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Status and Power Do Not Modulate Automatic Imitation of Intransitive Hand Movements

Farmer, H; Carr, EW; Svartdal, M; Winkielman, P; Hamilton, AFDC; (2016) Status and Power Do Not Modulate Automatic Imitation of Intransitive Hand Movements. PLoS ONE , 11 (4) , Article e0151835. 10.1371/journal.pone.0151835. Green open access

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Abstract

The tendency to mimic the behaviour of others is affected by a variety of social factors, and it has been argued that such “mirroring” is often unconsciously deployed as a means of increasing affiliation during interpersonal interactions. However, the relationship between automatic motor imitation and status/power is currently unclear. This paper reports five experiments that investigated whether social status (Experiments 1, 2, and 3) or power (Experiments 4 and 5) had a moderating effect on automatic imitation (AI) in finger-movement tasks, using a series of different manipulations. Experiments 1 and 2 manipulated the social status of the observed person using an associative learning task. Experiment 3 manipulated social status via perceived competence at a simple computer game. Experiment 4 manipulated participants’ power (relative to the actors) in a card-choosing task. Finally, Experiment 5 primed participants using a writing task, to induce the sense of being powerful or powerless. No significant interactions were found between congruency and social status/power in any of the studies. Additionally, Bayesian hypothesis testing indicated that the null hypothesis should be favoured over the experimental hypothesis in all five studies. These findings are discussed in terms of their implications for AI tasks, social effects on mimicry, and the hypothesis of mimicry as a strategic mechanism to promote affiliation.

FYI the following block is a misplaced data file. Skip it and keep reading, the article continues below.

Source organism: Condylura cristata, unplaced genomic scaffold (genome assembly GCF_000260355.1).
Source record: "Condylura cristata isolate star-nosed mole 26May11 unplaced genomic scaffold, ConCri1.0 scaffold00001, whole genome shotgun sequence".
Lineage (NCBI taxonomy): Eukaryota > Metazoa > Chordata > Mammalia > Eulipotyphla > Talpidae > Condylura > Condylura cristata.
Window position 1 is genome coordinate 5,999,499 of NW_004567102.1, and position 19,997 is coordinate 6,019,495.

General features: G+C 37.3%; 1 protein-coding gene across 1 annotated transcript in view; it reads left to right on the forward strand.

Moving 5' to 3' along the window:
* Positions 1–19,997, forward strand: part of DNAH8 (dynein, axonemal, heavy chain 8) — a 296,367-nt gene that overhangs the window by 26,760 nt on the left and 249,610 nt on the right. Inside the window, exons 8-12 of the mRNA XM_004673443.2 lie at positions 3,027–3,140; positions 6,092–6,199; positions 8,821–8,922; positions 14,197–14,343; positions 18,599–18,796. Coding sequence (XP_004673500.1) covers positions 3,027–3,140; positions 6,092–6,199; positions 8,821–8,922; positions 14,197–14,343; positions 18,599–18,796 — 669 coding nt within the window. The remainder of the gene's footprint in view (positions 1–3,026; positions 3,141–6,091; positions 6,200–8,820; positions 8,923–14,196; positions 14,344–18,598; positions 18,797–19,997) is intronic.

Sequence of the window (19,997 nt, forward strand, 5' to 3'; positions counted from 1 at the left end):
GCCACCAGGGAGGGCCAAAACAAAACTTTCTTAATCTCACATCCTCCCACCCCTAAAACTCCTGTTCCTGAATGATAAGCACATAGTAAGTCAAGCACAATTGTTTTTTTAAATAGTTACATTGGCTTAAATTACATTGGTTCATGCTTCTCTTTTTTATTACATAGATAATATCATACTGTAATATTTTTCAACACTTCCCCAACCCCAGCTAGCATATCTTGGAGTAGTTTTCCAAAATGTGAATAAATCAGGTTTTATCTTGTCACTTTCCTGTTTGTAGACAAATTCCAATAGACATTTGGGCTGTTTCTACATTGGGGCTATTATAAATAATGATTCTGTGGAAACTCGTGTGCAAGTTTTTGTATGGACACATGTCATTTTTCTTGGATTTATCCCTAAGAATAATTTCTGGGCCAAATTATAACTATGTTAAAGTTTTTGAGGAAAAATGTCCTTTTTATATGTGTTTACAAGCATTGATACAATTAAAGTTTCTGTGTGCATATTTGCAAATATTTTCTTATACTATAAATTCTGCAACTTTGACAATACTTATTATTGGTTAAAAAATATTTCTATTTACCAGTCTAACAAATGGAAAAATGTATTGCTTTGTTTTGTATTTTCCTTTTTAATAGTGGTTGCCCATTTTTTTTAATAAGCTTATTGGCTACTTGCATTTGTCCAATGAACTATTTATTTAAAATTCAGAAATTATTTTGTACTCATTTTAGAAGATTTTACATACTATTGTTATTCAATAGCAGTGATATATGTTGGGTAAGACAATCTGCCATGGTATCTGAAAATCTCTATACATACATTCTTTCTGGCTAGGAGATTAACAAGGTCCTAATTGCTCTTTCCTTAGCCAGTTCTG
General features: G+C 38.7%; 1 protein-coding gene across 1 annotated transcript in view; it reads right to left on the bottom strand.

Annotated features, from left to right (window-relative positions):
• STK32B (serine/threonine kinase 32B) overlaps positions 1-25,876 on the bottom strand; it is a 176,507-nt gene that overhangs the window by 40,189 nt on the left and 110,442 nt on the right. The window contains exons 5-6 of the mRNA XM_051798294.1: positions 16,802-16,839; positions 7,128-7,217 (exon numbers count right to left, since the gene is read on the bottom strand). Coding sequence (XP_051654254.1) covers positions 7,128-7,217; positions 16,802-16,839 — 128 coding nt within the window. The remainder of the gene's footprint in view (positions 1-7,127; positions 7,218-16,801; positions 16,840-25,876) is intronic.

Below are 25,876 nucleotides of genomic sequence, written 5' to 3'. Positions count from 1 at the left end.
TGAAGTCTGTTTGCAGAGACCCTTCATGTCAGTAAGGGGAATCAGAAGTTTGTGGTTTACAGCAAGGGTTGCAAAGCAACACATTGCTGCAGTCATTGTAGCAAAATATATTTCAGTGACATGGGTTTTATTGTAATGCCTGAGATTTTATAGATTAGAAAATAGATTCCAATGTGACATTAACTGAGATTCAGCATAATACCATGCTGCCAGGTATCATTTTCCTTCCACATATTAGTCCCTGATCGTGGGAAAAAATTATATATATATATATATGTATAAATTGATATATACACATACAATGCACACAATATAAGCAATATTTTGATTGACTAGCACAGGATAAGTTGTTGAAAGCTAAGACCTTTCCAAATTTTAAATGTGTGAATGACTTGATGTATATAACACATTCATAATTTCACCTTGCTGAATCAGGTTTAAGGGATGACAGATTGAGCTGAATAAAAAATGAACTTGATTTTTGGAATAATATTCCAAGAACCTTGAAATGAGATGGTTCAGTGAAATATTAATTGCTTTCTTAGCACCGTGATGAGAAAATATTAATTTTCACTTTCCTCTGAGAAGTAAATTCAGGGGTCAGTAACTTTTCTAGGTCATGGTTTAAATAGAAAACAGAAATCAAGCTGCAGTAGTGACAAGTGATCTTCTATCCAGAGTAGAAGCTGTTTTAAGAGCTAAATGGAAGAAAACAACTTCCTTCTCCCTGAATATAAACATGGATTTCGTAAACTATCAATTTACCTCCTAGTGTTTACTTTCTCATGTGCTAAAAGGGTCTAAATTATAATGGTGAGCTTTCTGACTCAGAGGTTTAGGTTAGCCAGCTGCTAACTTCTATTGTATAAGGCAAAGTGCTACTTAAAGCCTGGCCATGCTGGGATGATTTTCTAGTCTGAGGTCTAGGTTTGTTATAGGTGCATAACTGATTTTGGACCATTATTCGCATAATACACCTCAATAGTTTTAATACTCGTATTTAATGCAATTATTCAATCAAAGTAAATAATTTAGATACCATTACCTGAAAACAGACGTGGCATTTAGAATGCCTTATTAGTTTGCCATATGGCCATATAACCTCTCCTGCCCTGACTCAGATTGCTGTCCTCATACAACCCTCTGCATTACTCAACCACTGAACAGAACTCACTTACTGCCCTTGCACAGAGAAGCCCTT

Type: Article
Title: Status and Power Do Not Modulate Automatic Imitation of Intransitive Hand Movements
Open access status: An open access version is available from UCL Discovery
DOI: 10.1371/journal.pone.0151835
Publisher version: http://dx.doi.org/10.1371/journal.pone.0151835
Language: English
Additional information: Copyright: © 2016 Farmer et al. This is an open access article distributed under the terms of the Creative Commons Attribution License (https://creativecommons.org/licenses/by/4.0/), which permits unrestricted use, distribution, and reproduction in any medium, provided the original author and source are credited.
Keywords: Science & Technology, Multidisciplinary Sciences, Science & Technology - Other Topics, Nonconscious Behavioral Mimicry, Medial Prefrontal Cortex, Avoidance Motor Actions, Social-status, Interpersonal Perception, Opponents Gestures, Nonverbal Behavior, Mirror Neurons, Eye Contact, Stereotypes
UCL classification: UCL
UCL > Provost and Vice Provost Offices
UCL > Provost and Vice Provost Offices > School of Life and Medical Sciences
UCL > Provost and Vice Provost Offices > School of Life and Medical Sciences > Faculty of Brain Sciences
UCL > Provost and Vice Provost Offices > School of Life and Medical Sciences > Faculty of Brain Sciences > Div of Psychology and Lang Sciences
UCL > Provost and Vice Provost Offices > School of Life and Medical Sciences > Faculty of Brain Sciences > Div of Psychology and Lang Sciences > Institute of Cognitive Neuroscience
URI: https://discovery.ucl.ac.uk/id/eprint/1508347
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